Viña de la Solidaridad
The 2001 economic crisis in Argentina severely affected growers, including those of the provinces of San Luis and Mendoza. With the devaluation of the Argentinean peso, job losses and a sharp decline in vineyard revenues severely affected workers in the wine sector. Many Argentinean farmers and workers were forced to abandon their work to seek employment elsewhere. These were difficult times for everyone in the country - work was scarce but hardship can sometimes be the mother of innovation.
A fair and profitable alliance
In 2005, ten landowners and nine contratistas joined together to form Viña de la Solidaridad (or Viñasol), a non-profit, democratic association of wine grape growers in Argentina. The members of this new venture sought not only to improve their working conditions, but also to preserve the historically prosperous relationship between contratistas and landowners that has shaped the cultural heritage of Argentinean wine to this day.
The association currently owns 200 acres of vineyards and one third of the land is certified organic. The members of the cooperative plan to convert more acres to organic farming in the coming years.
Who are the contratistas ?
The contratistas represent a unique and traditional labour relationship in Argentina. Emigrating from Tuscany in the mid-nineteenth century, Italians settled in the Mendoza region which seemed favourable for growing wine grapes. As they were not land owners, these workers, who were essential to the maintenance of vineyards, formed strong partnerships with vineyard owners. In addition to receiving base wages, contratistas were also entitled to a percentage of the vineyards revenues. However, this traditional arrangement was severely undermined during the economic collapse of 2001, when employment without contracts, lower wages, and little social protection became increasingly common.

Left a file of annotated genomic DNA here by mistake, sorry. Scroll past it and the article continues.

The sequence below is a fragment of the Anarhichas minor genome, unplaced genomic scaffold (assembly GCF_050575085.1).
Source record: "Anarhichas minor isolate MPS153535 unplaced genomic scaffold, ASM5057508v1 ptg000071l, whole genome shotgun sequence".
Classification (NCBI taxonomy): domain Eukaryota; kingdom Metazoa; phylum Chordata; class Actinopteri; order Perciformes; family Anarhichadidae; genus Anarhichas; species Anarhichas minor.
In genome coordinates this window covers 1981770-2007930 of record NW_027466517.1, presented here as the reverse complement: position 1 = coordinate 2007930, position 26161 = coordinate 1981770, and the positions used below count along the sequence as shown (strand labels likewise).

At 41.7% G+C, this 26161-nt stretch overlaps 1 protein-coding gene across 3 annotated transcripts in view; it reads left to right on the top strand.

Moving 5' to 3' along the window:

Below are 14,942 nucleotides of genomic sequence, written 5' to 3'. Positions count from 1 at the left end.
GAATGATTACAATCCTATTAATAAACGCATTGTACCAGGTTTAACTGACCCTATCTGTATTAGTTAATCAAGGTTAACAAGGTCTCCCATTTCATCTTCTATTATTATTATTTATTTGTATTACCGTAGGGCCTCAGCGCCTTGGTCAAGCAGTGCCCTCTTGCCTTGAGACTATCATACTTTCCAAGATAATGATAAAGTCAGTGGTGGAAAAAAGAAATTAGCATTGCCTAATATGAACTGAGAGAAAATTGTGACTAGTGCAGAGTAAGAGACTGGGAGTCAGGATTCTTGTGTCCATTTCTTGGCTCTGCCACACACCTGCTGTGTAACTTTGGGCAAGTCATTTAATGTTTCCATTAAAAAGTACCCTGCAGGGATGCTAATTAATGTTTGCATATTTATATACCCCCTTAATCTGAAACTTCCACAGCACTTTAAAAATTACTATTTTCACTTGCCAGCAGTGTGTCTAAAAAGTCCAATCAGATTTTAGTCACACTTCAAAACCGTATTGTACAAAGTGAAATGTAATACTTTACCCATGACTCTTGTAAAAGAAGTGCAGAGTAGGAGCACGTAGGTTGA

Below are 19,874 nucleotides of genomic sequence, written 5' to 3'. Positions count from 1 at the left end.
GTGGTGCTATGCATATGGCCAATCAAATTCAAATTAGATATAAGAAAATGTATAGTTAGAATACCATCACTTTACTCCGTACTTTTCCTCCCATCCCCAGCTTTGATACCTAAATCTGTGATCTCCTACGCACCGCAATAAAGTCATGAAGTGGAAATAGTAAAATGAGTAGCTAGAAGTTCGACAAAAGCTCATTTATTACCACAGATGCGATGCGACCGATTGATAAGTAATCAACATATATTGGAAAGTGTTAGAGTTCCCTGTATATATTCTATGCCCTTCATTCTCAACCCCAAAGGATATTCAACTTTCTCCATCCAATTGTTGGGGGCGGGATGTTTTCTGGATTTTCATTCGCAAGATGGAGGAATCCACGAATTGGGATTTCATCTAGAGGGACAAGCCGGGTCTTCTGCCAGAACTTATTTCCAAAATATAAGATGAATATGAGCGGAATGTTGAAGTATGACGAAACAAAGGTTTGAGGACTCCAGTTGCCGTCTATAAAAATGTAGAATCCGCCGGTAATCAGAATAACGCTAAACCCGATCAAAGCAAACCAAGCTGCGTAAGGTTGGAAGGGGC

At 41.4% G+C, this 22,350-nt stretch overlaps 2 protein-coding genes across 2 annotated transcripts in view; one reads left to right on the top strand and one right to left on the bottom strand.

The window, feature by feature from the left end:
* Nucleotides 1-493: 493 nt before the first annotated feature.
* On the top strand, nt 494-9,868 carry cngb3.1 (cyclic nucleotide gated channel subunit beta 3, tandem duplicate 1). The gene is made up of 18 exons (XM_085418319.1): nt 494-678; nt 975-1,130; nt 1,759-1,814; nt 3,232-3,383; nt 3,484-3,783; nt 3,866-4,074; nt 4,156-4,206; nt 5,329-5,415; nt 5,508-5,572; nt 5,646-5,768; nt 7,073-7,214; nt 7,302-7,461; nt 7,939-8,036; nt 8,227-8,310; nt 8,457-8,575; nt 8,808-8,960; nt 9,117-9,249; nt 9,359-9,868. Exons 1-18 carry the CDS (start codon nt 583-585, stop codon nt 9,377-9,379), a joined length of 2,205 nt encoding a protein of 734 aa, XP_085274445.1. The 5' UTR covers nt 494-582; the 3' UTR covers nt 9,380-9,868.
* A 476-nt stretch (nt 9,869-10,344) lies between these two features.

A vineyard that stands out
By 2008, Viñasol became Fair Trade Certified, which provided members with greater access to new, higher value markets, new opportunities, and hope for a more prosperous future.
The association sells between 20 and 30% of its grapes to the Bodega Furlotti, which produces the same Soluna wines that can be found in Canada and around the world and that bear the Fair Trade certification mark. Soluna wines are made exclusively from grapes grown by Viñasol members, and the name represents a marriage between the sun and moon (in Spanish, "sol" means sun, and "luna" means moon).
But Soluna has a lot more going for it than a pretty name - in February 2008, the London Independent named Soluna Premium Malbec the best Fair Trade certified red wine in the world.
The Role of Fair Trade
Through higher revenues, Fair Trade continues to support Viña de la Solidaridad mission of improving working conditions and strengthening relationships between landowners and contratistas, which has become a part of the cultural heritage of Argentina's vineyards.
To date, the members of Viñasol have used their premiums to:
- Provide scholarships for their children
- Pay for a bus to take 126 children from the region to and from school
- Increase their incomes
- Build or rennovate houses of about thirty workers
- Build a new cafeteria for workers
- Hire health workers
- Buy computers